09/02/11

Lane widening finished at the south end of the International Bridge

SooToday.com

September 02, 2011

 

SAULT STE. MARIE, MI – Customs and Border Protection is joining with the International Bridge Administration and GSA to announce that work to widen the pavement between the south end of the Sault Ste. Marie International Bridge and the CBP primary inspection booths has been completed.

“This project has already provided improved efficiency in the flow of traffic,” stated Devin Chamberlain, CBP Port director. “Commercial trucks are taking advantage of the additional space in the lower queue, providing room for passenger vehicles on the upper plaza.”

The goal of this $1,087,695 (USD) project, federally funded by the American Recovery and Reinvestment Act, was to mitigate the “bottleneck” created when southbound trucks prevent southbound passenger vehicles from accessing the CBP inspection booths.

This has been accomplished by widening the pavement between the end of the bridge and the inspection booths, allowing more space for trucks awaiting inspection.

“This project will improve bridge customer safety and bridge traffic efficiency by getting trucks off the bridge and onto separate queuing lanes,” stated Phil Becker, the manager of the International Bridge Administration, the public agency responsible for the operation and maintenance of the bridge structure. “The truck ‘bottleneck’ was, by far, the biggest concern we heard from our customers.”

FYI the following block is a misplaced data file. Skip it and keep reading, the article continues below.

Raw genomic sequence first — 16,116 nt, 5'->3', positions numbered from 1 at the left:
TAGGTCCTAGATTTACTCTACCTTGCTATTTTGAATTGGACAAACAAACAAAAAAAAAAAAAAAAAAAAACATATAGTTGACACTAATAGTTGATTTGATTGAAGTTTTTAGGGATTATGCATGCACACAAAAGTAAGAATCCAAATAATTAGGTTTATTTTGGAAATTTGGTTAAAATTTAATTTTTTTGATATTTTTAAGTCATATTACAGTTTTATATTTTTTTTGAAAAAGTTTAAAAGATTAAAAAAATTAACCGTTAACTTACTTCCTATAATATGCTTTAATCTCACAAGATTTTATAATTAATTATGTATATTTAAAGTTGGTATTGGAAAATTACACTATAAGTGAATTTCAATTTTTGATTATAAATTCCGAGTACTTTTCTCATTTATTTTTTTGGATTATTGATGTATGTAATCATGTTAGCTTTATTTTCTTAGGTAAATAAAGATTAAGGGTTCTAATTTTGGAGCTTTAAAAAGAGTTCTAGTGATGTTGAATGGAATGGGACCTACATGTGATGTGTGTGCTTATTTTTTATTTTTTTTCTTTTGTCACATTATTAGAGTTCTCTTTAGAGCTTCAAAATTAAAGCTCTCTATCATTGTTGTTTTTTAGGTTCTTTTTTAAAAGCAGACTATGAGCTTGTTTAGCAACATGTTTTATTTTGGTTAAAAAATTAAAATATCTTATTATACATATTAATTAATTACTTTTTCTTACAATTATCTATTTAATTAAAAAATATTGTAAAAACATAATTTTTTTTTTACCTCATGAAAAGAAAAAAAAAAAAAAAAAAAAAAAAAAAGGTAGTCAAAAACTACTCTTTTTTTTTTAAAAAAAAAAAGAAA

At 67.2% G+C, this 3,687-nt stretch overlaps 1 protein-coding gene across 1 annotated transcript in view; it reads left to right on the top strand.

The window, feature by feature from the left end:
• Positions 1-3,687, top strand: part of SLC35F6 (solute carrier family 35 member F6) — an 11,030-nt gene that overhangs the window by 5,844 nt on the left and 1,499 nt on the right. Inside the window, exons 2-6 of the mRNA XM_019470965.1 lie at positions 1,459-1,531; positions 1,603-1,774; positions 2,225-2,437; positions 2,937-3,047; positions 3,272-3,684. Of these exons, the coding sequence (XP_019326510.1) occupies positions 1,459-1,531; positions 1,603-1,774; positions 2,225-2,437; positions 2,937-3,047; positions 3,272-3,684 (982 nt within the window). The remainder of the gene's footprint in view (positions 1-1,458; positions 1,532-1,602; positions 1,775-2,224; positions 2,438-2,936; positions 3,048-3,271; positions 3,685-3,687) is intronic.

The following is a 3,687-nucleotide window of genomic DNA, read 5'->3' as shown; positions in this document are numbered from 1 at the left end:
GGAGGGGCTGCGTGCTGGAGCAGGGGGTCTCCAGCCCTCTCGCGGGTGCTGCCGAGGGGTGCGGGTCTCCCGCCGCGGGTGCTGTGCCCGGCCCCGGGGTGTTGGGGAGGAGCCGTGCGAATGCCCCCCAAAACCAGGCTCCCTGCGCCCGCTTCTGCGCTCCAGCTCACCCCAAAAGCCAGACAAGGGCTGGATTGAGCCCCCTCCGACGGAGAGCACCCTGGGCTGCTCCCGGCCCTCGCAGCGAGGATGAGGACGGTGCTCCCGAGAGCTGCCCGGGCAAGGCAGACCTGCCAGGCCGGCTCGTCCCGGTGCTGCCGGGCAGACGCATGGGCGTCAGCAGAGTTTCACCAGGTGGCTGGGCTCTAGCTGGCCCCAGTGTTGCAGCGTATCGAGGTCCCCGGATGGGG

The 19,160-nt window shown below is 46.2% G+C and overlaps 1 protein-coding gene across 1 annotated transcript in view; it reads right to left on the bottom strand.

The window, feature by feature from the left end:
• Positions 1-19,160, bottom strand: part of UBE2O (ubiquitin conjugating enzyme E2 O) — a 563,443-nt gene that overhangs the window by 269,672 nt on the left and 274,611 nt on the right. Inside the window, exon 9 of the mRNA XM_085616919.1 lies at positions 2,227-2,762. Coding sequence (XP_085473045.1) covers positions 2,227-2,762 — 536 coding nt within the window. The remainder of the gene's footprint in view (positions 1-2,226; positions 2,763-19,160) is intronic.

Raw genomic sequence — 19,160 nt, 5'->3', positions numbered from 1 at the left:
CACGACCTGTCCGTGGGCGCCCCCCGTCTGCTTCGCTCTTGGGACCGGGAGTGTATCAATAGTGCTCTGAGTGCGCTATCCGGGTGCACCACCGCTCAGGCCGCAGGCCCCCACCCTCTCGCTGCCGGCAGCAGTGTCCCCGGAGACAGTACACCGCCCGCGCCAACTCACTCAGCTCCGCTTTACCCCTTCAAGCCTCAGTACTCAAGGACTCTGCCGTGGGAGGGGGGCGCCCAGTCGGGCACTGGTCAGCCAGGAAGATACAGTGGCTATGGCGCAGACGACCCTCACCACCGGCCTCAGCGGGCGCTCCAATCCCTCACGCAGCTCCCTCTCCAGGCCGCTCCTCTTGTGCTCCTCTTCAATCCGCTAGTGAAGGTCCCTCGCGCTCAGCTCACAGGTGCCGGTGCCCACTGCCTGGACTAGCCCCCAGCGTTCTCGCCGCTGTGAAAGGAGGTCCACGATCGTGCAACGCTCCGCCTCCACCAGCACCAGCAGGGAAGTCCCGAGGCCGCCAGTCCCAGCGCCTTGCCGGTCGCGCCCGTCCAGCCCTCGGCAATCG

The contracting agency was the U.S. General Services Administration.

A “design-build” contracting process was used to expedite the project.

The lead contractor was Industrial Maintenance Services, Inc. from Wells, Michigan.

U.S. Customs and Border Protection (CBP) is the unified border agency within the Department of Homeland Security responsible for  the management, control, and protection of our Nation’s borders at and between the official ports of entry.

CBP is charged with keeping terrorists and terrorist weapons out of the country while enforcing hundreds of U.S. laws.